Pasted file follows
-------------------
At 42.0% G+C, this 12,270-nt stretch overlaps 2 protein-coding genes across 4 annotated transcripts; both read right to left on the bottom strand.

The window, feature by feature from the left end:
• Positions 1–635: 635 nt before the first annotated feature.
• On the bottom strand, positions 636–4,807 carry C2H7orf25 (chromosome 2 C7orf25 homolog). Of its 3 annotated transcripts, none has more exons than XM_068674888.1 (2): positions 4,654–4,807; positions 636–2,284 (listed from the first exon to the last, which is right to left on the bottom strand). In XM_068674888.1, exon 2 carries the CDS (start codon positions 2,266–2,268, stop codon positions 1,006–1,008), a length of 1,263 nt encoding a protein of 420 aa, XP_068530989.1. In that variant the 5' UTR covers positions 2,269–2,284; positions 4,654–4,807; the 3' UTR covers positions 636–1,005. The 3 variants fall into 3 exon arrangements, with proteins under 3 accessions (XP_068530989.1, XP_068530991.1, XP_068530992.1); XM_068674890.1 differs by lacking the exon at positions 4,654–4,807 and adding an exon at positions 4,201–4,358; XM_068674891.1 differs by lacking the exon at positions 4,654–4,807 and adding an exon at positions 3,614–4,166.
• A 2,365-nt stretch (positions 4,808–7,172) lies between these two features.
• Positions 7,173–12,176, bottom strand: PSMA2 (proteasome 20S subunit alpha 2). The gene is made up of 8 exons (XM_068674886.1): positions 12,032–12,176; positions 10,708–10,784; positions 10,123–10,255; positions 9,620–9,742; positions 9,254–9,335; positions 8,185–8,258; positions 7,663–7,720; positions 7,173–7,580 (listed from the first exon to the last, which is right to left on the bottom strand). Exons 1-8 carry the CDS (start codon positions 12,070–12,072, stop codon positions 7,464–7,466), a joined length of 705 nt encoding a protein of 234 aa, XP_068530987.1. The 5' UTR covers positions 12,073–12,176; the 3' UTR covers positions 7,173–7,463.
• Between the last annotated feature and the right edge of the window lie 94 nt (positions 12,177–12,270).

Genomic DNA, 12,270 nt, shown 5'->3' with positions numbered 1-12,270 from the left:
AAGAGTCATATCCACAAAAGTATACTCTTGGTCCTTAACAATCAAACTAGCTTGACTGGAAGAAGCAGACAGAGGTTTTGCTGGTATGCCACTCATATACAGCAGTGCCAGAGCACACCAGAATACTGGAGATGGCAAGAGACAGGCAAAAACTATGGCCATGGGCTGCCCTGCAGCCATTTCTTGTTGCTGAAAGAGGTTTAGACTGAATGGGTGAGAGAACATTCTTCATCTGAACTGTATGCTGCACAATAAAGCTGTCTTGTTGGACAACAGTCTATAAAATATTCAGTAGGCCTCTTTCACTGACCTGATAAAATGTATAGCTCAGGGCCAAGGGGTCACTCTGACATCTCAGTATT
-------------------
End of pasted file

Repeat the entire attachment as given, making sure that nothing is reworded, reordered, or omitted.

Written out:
At 42.0% G+C, this 12,270-nt stretch overlaps 2 protein-coding genes across 4 annotated transcripts; both read right to left on the bottom strand.

The window, feature by feature from the left end:
• Positions 1–635: 635 nt before the first annotated feature.
• On the bottom strand, positions 636–4,807 carry C2H7orf25 (chromosome 2 C7orf25 homolog). Of its 3 annotated transcripts, none has more exons than XM_068674888.1 (2): positions 4,654–4,807; positions 636–2,284 (listed from the first exon to the last, which is right to left on the bottom strand). In XM_068674888.1, exon 2 carries the CDS (start codon positions 2,266–2,268, stop codon positions 1,006–1,008), a length of 1,263 nt encoding a protein of 420 aa, XP_068530989.1. In that variant the 5' UTR covers positions 2,269–2,284; positions 4,654–4,807; the 3' UTR covers positions 636–1,005. The 3 variants fall into 3 exon arrangements, with proteins under 3 accessions (XP_068530989.1, XP_068530991.1, XP_068530992.1); XM_068674890.1 differs by lacking the exon at positions 4,654–4,807 and adding an exon at positions 4,201–4,358; XM_068674891.1 differs by lacking the exon at positions 4,654–4,807 and adding an exon at positions 3,614–4,166.
• A 2,365-nt stretch (positions 4,808–7,172) lies between these two features.
• Positions 7,173–12,176, bottom strand: PSMA2 (proteasome 20S subunit alpha 2). The gene is made up of 8 exons (XM_068674886.1): positions 12,032–12,176; positions 10,708–10,784; positions 10,123–10,255; positions 9,620–9,742; positions 9,254–9,335; positions 8,185–8,258; positions 7,663–7,720; positions 7,173–7,580 (listed from the first exon to the last, which is right to left on the bottom strand). Exons 1-8 carry the CDS (start codon positions 12,070–12,072, stop codon positions 7,464–7,466), a joined length of 705 nt encoding a protein of 234 aa, XP_068530987.1. The 5' UTR covers positions 12,073–12,176; the 3' UTR covers positions 7,173–7,463.
• Between the last annotated feature and the right edge of the window lie 94 nt (positions 12,177–12,270).

Genomic DNA, 12,270 nt, shown 5'->3' with positions numbered 1-12,270 from the left:
AAGAGTCATATCCACAAAAGTATACTCTTGGTCCTTAACAATCAAACTAGCTTGACTGGAAGAAGCAGACAGAGGTTTTGCTGGTATGCCACTCATATACAGCAGTGCCAGAGCACACCAGAATACTGGAGATGGCAAGAGACAGGCAAAAACTATGGCCATGGGCTGCCCTGCAGCCATTTCTTGTTGCTGAAAGAGGTTTAGACTGAATGGGTGAGAGAACATTCTTCATCTGAACTGTATGCTGCACAATAAAGCTGTCTTGTTGGACAACAGTCTATAAAATATTCAGTAGGCCTCTTTCACTGACCTGATAAAATGTATAGCTCAGGGCCAAGGGGTCACTCTGACATCTCAGTATT